Now, there is another "behold." We find it here in the first chapter of John, and I want to call your attention to it. "Behold the Lamb of God which taketh away the sin of the world." Now, every sin which you have committed can be forgottenevery sin which has been committed during the past eighteen hundred years can be forgiven by Him. Now look at His lifelook at Him from the manger to Calvary, and see if you can find any flaw in Him. You hear people talking about the imperfections of Christians, and making this an excuse for not accepting Him. They point to some of them, and say they have done this and that; but, my friends, it is impossible to find a perfect Christian. They will not be perfect till they arrive in the kingdom of the Master and they are washed in the blood of the Lamb. Lift your eyes from off these puny Christians-from off these human ministers, and look to Christ. He is the Saviour of the world. He came from the throne to this earth: He came from the very bosom of the father. God gave Him up freely for us, and all we have to do is to accept Him as our Saviour. Look at Him at Gethsemane, sweating as it were great drops of blood: look at Him on the Cross, crucified between two thieves; hear that piercing cry, "Father, Father, forgive them, they know not what they do ;" and as you look into that face, as you look into those wounds on His feet or His hands, will you say, He has not the power to save you? Will you say He has not the power to redeem you? Look into His face. Can you say the Lamb of God will not take away your sins ? All you have to do is to accept Him, and they are all forgiven. A great many people want to bring their faith, their works, their good deeds to Him for salvation. Bring your sins and He will bear them away into the wilderness of forgetfulness, and you will never see them again.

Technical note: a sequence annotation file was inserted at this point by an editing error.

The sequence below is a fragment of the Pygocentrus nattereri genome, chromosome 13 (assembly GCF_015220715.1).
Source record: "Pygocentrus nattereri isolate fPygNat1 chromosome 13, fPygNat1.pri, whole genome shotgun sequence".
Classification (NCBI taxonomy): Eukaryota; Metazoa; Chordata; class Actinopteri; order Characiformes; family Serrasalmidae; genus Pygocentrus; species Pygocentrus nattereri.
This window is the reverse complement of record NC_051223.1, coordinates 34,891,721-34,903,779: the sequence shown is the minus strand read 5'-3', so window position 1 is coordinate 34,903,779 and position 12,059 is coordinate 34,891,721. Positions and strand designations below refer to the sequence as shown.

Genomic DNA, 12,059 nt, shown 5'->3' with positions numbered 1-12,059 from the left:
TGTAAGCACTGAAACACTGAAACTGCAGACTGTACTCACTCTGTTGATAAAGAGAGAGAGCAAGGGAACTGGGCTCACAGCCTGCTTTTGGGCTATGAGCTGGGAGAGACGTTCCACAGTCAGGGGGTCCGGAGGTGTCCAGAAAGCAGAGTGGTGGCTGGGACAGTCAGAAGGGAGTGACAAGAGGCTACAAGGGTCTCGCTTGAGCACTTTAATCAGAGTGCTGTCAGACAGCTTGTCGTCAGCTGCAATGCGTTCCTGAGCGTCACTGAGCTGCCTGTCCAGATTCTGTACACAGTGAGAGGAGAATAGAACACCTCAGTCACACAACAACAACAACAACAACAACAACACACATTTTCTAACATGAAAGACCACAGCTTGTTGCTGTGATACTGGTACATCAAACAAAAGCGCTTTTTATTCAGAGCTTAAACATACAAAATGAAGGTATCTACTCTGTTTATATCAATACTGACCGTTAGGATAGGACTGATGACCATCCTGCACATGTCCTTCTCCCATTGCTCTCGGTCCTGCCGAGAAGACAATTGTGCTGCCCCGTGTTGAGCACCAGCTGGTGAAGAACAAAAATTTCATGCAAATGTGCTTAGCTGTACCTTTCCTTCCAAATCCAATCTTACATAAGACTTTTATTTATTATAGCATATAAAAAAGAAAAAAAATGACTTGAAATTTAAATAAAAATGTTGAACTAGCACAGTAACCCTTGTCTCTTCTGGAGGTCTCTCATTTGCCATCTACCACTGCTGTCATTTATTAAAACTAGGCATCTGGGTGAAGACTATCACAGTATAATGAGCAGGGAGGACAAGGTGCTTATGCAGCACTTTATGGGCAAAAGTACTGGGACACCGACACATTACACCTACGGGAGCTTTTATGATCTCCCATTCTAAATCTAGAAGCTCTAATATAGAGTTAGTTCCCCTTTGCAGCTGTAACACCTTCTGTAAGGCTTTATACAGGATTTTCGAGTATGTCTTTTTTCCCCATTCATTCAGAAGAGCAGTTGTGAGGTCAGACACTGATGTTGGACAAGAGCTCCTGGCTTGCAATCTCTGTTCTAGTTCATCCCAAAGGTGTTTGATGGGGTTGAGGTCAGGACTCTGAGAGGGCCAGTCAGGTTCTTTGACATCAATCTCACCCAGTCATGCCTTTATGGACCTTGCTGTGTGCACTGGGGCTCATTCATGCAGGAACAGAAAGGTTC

There is another "behold," and a very important one: It is a "behold" of Paul: "Behold, now is the accepted time." Now some people may listen to this carelessly. "Why, we have heard that from childhood up. 'Now is the accepted time.' We don't like that forced upon us, as if this was the only time to be saved." Suppose I say, "Behold, ten years hence will be the accepted time," wouldn't you think I had gone mad. You would say, 66 I might die before that time." You know that it is now. You cannot roll back the wheel of time. Every hour that passes is gone forever. You cannot look forward ten years. You may be in eternity then. You cannot say the future is yours. The only time we have is now. "Behold, now is the accepted time," and salvation is offered you to-night, and God wants you to take it. How many have been swept into eternity since we began to hold our meetings in the Tabernacle.